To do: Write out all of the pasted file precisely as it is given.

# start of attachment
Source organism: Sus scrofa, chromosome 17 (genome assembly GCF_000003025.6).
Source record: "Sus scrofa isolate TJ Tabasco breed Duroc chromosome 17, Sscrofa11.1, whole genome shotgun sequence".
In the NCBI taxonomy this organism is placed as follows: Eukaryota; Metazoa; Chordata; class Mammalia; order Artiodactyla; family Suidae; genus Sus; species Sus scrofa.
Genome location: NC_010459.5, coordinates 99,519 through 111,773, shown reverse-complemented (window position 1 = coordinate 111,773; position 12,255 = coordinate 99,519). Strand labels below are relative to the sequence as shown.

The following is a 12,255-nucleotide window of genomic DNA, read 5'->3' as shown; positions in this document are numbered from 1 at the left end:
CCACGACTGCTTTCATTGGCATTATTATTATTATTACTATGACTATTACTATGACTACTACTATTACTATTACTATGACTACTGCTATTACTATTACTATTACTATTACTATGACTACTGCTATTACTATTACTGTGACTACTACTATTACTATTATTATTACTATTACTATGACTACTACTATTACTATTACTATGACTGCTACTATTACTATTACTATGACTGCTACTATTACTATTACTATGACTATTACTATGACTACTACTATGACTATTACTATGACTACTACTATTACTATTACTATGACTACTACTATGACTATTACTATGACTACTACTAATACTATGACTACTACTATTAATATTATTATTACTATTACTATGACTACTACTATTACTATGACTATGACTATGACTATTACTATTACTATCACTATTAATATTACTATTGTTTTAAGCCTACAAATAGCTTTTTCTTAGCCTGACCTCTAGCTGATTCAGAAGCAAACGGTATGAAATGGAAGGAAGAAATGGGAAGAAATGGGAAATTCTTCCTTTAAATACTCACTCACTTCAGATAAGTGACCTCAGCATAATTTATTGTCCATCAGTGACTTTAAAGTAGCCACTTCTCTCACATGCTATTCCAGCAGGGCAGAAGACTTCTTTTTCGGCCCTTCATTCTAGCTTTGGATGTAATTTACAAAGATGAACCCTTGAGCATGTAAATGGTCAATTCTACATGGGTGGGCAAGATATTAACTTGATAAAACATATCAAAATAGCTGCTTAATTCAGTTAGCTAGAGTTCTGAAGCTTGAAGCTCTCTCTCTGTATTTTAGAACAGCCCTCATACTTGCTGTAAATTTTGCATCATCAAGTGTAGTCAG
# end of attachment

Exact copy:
Source organism: Sus scrofa, chromosome 17 (genome assembly GCF_000003025.6).
Source record: "Sus scrofa isolate TJ Tabasco breed Duroc chromosome 17, Sscrofa11.1, whole genome shotgun sequence".
In the NCBI taxonomy this organism is placed as follows: Eukaryota; Metazoa; Chordata; class Mammalia; order Artiodactyla; family Suidae; genus Sus; species Sus scrofa.
Genome location: NC_010459.5, coordinates 99,519 through 111,773, shown reverse-complemented (window position 1 = coordinate 111,773; position 12,255 = coordinate 99,519). Strand labels below are relative to the sequence as shown.

The following is a 12,255-nucleotide window of genomic DNA, read 5'->3' as shown; positions in this document are numbered from 1 at the left end:
CCACGACTGCTTTCATTGGCATTATTATTATTATTACTATGACTATTACTATGACTACTACTATTACTATTACTATGACTACTGCTATTACTATTACTATTACTATTACTATGACTACTGCTATTACTATTACTGTGACTACTACTATTACTATTATTATTACTATTACTATGACTACTACTATTACTATTACTATGACTGCTACTATTACTATTACTATGACTGCTACTATTACTATTACTATGACTATTACTATGACTACTACTATGACTATTACTATGACTACTACTATTACTATTACTATGACTACTACTATGACTATTACTATGACTACTACTAATACTATGACTACTACTATTAATATTATTATTACTATTACTATGACTACTACTATTACTATGACTATGACTATGACTATTACTATTACTATCACTATTAATATTACTATTGTTTTAAGCCTACAAATAGCTTTTTCTTAGCCTGACCTCTAGCTGATTCAGAAGCAAACGGTATGAAATGGAAGGAAGAAATGGGAAGAAATGGGAAATTCTTCCTTTAAATACTCACTCACTTCAGATAAGTGACCTCAGCATAATTTATTGTCCATCAGTGACTTTAAAGTAGCCACTTCTCTCACATGCTATTCCAGCAGGGCAGAAGACTTCTTTTTCGGCCCTTCATTCTAGCTTTGGATGTAATTTACAAAGATGAACCCTTGAGCATGTAAATGGTCAATTCTACATGGGTGGGCAAGATATTAACTTGATAAAACATATCAAAATAGCTGCTTAATTCAGTTAGCTAGAGTTCTGAAGCTTGAAGCTCTCTCTCTGTATTTTAGAACAGCCCTCATACTTGCTGTAAATTTTGCATCATCAAGTGTAGTCAG